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Synopsis

In Phaedrus, Plato records the conversation of love and rhetoric between Socrates and Phaedrus.

Socrates uses love as a metaphor for rhetoric by categorizing the differences between love and lust, as well as the differences between a philosopher who pursues divine truth, and a poet who forgoes truth for ostentations. Then Socrates and Phaedrus eventually conclude the requirements for being a dialectician. In the course of defending proper love and truth, Socrates pointes out that beauty and truth are divine.

Whoever pursues reality would worship beauty and truth with reverence, and his admirations of divinities yield pleasures. Then in order to receive the blessing from gods, the proper lover and the philosopher must overcome desires with reasoning.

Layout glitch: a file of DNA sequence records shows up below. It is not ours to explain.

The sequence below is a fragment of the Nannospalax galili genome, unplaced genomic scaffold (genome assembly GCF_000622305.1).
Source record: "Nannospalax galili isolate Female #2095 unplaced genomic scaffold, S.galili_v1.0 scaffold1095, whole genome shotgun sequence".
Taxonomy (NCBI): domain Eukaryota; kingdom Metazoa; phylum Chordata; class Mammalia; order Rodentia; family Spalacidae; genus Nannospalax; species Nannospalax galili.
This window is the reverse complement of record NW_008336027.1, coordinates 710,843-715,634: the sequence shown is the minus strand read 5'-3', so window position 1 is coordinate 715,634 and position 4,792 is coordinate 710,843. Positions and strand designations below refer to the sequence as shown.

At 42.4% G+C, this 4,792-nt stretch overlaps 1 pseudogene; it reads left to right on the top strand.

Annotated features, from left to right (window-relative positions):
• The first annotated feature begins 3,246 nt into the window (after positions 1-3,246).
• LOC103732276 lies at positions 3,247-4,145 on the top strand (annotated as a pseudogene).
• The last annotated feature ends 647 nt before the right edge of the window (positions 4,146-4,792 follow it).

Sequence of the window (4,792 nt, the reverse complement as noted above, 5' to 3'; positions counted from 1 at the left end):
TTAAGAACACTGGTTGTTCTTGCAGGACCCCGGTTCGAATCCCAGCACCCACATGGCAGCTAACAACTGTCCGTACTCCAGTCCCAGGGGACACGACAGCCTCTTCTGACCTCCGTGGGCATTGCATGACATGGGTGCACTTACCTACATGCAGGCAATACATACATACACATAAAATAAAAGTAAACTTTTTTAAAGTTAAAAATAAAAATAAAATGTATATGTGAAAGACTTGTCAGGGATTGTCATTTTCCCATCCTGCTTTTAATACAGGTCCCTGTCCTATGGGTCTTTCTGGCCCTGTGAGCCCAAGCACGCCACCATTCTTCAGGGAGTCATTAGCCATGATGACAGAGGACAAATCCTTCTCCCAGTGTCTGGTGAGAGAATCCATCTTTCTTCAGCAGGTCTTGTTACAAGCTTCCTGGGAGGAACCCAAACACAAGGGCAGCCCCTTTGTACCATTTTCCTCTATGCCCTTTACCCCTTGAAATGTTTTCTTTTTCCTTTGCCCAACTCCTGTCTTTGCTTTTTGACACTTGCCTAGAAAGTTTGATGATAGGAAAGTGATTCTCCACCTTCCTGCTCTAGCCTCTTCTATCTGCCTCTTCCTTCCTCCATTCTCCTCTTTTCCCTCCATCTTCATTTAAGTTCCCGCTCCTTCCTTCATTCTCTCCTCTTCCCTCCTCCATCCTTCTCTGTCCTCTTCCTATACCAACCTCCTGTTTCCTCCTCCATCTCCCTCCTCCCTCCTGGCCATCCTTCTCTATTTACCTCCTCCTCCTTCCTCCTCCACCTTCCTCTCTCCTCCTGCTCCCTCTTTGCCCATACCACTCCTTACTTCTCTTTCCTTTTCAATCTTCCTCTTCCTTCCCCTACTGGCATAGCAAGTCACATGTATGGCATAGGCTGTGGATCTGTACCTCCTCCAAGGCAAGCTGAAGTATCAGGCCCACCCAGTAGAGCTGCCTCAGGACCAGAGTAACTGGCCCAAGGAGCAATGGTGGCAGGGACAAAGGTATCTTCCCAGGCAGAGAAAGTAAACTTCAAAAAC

Conversely, those commoners who are tempted by earthy imitations of the reality would be trapped by carnal or linguistic pleasures, as the improper lover and the poet, who lack reasoning would drown in the momentary enjoyments of their own wantonness.

I recommend not only this book, but almost any book of Platos, for all philosophy lovers out there, and all those that would like to make their first attempt in understanding some philosophical issues, which build the base of our living.

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